A study led by the Indiana University School of Medicine in collaboration with the University of Chicago (United States) has presented Future possibilities for the treatment of type 1 diabetes and the possible reduction of insulin dependence.

The researchers’ findings, published in Cell Reports Medicine, suggest that lrepurposing the drug a-difluoromethylornithine (DFMO) can open doors to innovative therapies in the future.

Type 1 diabetes is a chronic condition in which the body’s immune system mistakenly attacks and destroys the insulin-producing beta cells in the pancreas, causing high blood sugar levels that currently require insulin treatment. life to keep patients alive. Many people living with type 1 diabetes find that current treatments, including daily insulin injections and frequent blood sugar monitoring, They are uncomfortable and difficult to handle.

These latest translational results represent more than a decade of research. In 2010, the study’s corresponding co-author, Raghu Mirmira, was operating a research laboratory at the Indiana University School of Medicine in 2010 when his team initially discovered that Inhibition of the metabolic pathway affected by DFMO could protect to beta cells from environmental factors, suggesting possible preservation in type 1 diabetes. The team subsequently validated these findings in mice.

From 2015 to 2019, Edwin Letzter Professor of Pediatrics at Indiana University School of Medicine and pediatric endocrinologist and division chief at Riley Children’s Health Linda DiMeglio led a clinical trial that affirmed the safety of DFMO in newborns. diagnosed. with type 1 diabetes and suggested that it could also stabilize insulin levels by protecting beta cells. The trial was funded by the Juvenile Diabetes Research Foundation (JDRF) with a drug provided by Panbela Therapeutics.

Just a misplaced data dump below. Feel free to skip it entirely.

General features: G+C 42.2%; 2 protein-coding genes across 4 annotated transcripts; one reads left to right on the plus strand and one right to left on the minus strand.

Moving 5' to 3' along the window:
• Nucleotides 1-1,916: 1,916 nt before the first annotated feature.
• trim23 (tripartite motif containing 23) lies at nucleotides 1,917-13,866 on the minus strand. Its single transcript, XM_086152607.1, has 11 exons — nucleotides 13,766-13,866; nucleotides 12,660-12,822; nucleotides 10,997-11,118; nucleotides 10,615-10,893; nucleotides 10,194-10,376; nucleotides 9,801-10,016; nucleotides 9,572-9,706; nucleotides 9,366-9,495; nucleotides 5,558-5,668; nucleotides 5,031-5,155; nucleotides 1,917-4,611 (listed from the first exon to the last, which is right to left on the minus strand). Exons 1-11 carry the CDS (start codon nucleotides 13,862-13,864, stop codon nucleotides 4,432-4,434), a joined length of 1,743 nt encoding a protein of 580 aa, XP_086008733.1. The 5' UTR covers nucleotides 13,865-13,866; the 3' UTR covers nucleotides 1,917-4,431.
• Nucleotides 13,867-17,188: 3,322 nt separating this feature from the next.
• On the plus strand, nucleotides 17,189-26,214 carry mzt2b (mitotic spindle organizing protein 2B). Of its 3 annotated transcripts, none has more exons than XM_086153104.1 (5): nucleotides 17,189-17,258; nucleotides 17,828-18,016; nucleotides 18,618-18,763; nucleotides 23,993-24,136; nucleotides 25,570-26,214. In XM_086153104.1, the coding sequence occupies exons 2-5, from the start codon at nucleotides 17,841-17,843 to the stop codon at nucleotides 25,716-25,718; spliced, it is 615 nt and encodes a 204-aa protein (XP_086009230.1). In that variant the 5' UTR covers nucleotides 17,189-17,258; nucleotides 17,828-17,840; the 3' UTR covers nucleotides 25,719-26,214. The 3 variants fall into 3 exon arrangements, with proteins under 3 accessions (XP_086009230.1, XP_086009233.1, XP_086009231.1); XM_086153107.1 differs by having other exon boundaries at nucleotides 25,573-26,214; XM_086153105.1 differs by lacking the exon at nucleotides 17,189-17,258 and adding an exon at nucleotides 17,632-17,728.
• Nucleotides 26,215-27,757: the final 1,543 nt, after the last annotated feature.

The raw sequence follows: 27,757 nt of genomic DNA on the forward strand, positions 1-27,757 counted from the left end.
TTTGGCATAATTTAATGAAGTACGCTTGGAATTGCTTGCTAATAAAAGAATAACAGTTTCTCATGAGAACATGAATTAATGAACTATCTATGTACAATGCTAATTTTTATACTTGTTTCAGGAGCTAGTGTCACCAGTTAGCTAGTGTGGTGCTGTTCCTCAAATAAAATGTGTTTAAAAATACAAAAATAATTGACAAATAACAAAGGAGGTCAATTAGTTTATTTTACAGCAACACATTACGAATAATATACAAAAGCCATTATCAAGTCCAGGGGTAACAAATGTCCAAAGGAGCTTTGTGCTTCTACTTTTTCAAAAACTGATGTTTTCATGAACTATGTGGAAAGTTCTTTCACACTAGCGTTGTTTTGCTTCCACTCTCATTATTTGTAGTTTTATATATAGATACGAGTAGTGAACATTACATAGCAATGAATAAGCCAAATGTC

A pill can replace injections

«After several years of comparative studies, starting with Dr. Mirmira and Tersey’s mouse models, it is exciting to finally be able to share the promising results of our pilot trial in humans,» said the study’s lead author, Linda DiMeglio. «Now that we have established the preliminary safety of DFMO for people with type 1 diabetes«We are excited to advance our collaborative research to explore more of its potential benefits in a larger clinical trial,» he added.

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«The use of a new formulation of DFMO in pill form It allows patients to take it orally instead of having to undergo regular injections, and it has a very favorable side effect profile,» says Mirmir. «It’s exciting to say that we have a drug that works differently than any other treatment we have. we have for this disease,» he adds.

The researchers have already begun their next steps to investigate the potential of DFMO. The study’s first author and co-author, Emily K. Sims, recently released a Larger six-center clinical study to robustly define the impact of DFMO treatment on preserving beta cell function in type 1 diabetes.